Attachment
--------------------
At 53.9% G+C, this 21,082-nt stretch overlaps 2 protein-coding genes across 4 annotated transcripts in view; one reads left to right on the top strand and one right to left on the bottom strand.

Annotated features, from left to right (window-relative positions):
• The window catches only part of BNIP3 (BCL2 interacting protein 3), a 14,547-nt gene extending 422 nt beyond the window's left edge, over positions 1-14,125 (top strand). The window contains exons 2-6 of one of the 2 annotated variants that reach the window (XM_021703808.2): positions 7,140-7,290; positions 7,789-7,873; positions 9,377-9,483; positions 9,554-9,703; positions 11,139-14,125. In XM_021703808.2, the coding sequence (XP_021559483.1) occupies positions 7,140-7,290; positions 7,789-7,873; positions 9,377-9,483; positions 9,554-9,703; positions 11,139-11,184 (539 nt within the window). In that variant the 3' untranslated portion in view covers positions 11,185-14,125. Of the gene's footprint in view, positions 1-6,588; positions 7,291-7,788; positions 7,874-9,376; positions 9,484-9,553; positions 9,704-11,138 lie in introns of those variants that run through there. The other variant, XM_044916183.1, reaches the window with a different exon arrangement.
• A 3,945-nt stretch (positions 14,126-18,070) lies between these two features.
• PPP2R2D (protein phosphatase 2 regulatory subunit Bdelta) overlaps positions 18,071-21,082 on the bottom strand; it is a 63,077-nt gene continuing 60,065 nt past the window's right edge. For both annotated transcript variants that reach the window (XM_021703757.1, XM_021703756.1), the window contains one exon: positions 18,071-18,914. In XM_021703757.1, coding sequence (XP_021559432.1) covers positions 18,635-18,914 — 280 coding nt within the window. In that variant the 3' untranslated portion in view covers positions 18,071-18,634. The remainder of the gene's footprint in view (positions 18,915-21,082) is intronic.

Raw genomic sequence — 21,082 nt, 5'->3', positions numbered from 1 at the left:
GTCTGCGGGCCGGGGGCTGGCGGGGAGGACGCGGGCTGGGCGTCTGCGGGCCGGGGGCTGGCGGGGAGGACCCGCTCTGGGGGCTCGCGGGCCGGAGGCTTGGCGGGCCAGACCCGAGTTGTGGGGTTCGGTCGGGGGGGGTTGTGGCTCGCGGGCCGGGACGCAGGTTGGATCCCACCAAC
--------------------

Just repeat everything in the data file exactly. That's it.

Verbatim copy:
At 53.9% G+C, this 21,082-nt stretch overlaps 2 protein-coding genes across 4 annotated transcripts in view; one reads left to right on the top strand and one right to left on the bottom strand.

Annotated features, from left to right (window-relative positions):
• The window catches only part of BNIP3 (BCL2 interacting protein 3), a 14,547-nt gene extending 422 nt beyond the window's left edge, over positions 1-14,125 (top strand). The window contains exons 2-6 of one of the 2 annotated variants that reach the window (XM_021703808.2): positions 7,140-7,290; positions 7,789-7,873; positions 9,377-9,483; positions 9,554-9,703; positions 11,139-14,125. In XM_021703808.2, the coding sequence (XP_021559483.1) occupies positions 7,140-7,290; positions 7,789-7,873; positions 9,377-9,483; positions 9,554-9,703; positions 11,139-11,184 (539 nt within the window). In that variant the 3' untranslated portion in view covers positions 11,185-14,125. Of the gene's footprint in view, positions 1-6,588; positions 7,291-7,788; positions 7,874-9,376; positions 9,484-9,553; positions 9,704-11,138 lie in introns of those variants that run through there. The other variant, XM_044916183.1, reaches the window with a different exon arrangement.
• A 3,945-nt stretch (positions 14,126-18,070) lies between these two features.
• PPP2R2D (protein phosphatase 2 regulatory subunit Bdelta) overlaps positions 18,071-21,082 on the bottom strand; it is a 63,077-nt gene continuing 60,065 nt past the window's right edge. For both annotated transcript variants that reach the window (XM_021703757.1, XM_021703756.1), the window contains one exon: positions 18,071-18,914. In XM_021703757.1, coding sequence (XP_021559432.1) covers positions 18,635-18,914 — 280 coding nt within the window. In that variant the 3' untranslated portion in view covers positions 18,071-18,634. The remainder of the gene's footprint in view (positions 18,915-21,082) is intronic.

Raw genomic sequence — 21,082 nt, 5'->3', positions numbered from 1 at the left:
GTCTGCGGGCCGGGGGCTGGCGGGGAGGACGCGGGCTGGGCGTCTGCGGGCCGGGGGCTGGCGGGGAGGACCCGCTCTGGGGGCTCGCGGGCCGGAGGCTTGGCGGGCCAGACCCGAGTTGTGGGGTTCGGTCGGGGGGGGTTGTGGCTCGCGGGCCGGGACGCAGGTTGGATCCCACCAAC